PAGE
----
Incomplete

 

DEPI's committed actions, 2014

 
 

'DEPI has taken steps to improve internal communication regarding CoMs. It has established a cross-organisational project team with responsibility for implementing DEPI's CoM initiatives, which includes staff from regional offices and from head office. Public land program managers from each region—who have lead responsibility for DEPI's public land roles, including CoMs—are now meeting on a monthly basis, with the project team chair attending these meetings.'

VAGO's formal response to DEPI's committed actions, 2014

'These steps should significantly improve communication across DEPI regarding CoMs. However, DEPI should go further to formalise its communication channels and processes, as this is important to ensure improved information sharing.'

DEPI Action Plan, 2014

'The department will ensure information on the risks is effectively communicated to decision-makers.'

  • During the audit, DELWP has committed to establish a whole‑of‑department reporting process for monitoring risks and actions related to CoMs, with a single DELWP executive responsible and the risk and audit committee auditing the process by March 2019.
  • DELWP has not developed an internal communication strategy.
  • Regional managers of the public land program continue to meet monthly.
  • There is no evidence that DELWP has formalised communication channels.
 

DELWP's response to our 2015 follow up survey

 
 

'The development of the categorisation framework has clarified the roles and responsibilities relating to CoMs in DELWP. Further improvements have been identified for implementation.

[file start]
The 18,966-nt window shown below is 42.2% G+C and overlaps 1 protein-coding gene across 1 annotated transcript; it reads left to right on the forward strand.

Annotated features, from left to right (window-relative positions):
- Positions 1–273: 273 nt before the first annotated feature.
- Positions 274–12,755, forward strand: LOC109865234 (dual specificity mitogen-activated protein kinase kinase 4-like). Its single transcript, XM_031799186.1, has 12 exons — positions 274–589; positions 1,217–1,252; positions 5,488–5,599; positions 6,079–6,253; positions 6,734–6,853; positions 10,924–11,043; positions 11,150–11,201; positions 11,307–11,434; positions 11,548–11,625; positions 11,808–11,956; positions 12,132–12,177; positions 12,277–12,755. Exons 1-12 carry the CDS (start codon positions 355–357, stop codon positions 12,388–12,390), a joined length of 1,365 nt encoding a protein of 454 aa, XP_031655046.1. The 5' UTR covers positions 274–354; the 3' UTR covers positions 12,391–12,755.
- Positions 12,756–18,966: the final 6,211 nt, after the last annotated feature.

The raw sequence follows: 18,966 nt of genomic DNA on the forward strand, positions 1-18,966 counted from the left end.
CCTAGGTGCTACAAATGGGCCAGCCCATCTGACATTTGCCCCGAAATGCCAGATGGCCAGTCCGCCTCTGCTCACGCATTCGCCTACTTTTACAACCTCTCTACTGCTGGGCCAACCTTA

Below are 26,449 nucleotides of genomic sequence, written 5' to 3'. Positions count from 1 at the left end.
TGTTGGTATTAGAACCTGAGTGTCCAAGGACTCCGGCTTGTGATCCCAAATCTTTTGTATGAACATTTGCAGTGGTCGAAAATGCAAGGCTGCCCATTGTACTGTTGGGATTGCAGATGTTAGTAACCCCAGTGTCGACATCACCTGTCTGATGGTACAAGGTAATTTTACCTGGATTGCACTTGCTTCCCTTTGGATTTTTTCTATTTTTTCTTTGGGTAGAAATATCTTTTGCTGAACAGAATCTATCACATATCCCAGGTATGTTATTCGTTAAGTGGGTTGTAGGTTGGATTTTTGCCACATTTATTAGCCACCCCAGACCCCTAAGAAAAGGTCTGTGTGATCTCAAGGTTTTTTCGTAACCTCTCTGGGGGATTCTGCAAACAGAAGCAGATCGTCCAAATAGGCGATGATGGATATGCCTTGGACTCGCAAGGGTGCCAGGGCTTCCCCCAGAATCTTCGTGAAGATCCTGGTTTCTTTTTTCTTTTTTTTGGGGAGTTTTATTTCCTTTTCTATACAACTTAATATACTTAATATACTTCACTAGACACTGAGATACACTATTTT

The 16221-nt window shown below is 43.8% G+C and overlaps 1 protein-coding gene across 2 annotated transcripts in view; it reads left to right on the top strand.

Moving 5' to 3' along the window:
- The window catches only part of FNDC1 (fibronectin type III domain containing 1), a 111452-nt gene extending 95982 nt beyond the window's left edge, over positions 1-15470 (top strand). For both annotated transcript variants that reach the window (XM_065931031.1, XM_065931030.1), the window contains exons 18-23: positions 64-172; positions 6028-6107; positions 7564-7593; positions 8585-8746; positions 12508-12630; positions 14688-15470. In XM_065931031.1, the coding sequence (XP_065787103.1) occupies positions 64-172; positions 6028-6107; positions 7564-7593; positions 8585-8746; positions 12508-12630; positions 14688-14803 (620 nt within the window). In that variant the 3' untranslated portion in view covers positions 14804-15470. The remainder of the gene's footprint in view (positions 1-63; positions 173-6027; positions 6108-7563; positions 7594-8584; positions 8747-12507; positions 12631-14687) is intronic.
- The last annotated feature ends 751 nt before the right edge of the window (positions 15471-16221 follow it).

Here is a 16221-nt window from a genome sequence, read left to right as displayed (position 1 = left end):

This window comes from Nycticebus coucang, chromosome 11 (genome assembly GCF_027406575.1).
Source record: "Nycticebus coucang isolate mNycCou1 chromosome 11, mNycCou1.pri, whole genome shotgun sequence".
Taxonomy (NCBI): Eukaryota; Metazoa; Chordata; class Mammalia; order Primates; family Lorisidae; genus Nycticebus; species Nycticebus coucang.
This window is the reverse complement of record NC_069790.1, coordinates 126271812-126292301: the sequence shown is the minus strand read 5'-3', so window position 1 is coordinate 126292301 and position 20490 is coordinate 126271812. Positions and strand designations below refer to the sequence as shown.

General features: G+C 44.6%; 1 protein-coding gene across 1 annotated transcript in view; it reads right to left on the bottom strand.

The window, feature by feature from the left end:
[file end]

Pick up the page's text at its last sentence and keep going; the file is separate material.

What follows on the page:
Additionally, DELWP's "Information for CoMs" web page has been reconfigured accordingly. It includes linkages to the updated "Responsibilities and Good Practice Guidelines" (which include many useful linkages including to the WoVG grants page), guidance notes and model policies.'

  • The 'Oversight' chapter of the categorisation framework identifies some roles and responsibilities but does not address how DELWP should communicate or manage issues internally.
  • The guidelines do not suffice as an internal communication strategy.

11

That DEPI develop an informed approach to understanding the funding needs of CoMs, so that funding decisions appropriately consider and address risks, including the sustainability of CoMs

Incomplete

 

DEPI's committed actions, 2014

 
 

'DEPI has committed to provide information about grant opportunities and guidance on preparing grant applications on its CoMs website. DEPI has also acknowledged the need to develop a better understanding of CoMs' funding needs, so that it can allocate funds to best address risks, and ensure that the government is aware of the potential consequences of funding arrangements. Other actions that DEPI has committed to, particularly in regard to Recommendations 6 and 8, will assist it to achieve this.'

DEPI Action Plan, 2014

Nil.

  • DELWP has not taken any strategic action to understand CoMs' funding needs. Grants programs collect information that could increase DELWP's understanding of CoMs' funding needs, but there is no evidence that it uses applications for grants programs in this way.
  • One regional manager maintains an informal spreadsheet of CoMs' funding needs, which total $169 million.
  • DELWP has added a link to Grants Victoria in the guidelines. It also includes links to grant opportunities in the CoMs email newsletter two to three times per year.
  • DELWP has not provided guidance on preparing grant applications.
 

DELWP's response to our 2015 follow up survey

 
 

None. The survey response duplicated a response to another recommendation and did not relate to funding needs so appears to be an administrative error in DELWP's completion of the survey.

 

Source: VAGO.

3.2 Performance improvements

DELWP has introduced nine non-financial criteria for categorising CoMs—shown in Figure 3B—which consider the significance of the land, political interest in the land, whether the land is coastal and whether the CoM is subject to a governance framework separate to the Crown Land (Reserves) Act 1978. There is an additional criterion that allows regional staff to apply their local knowledge and discretion to recommend a higher level of oversight.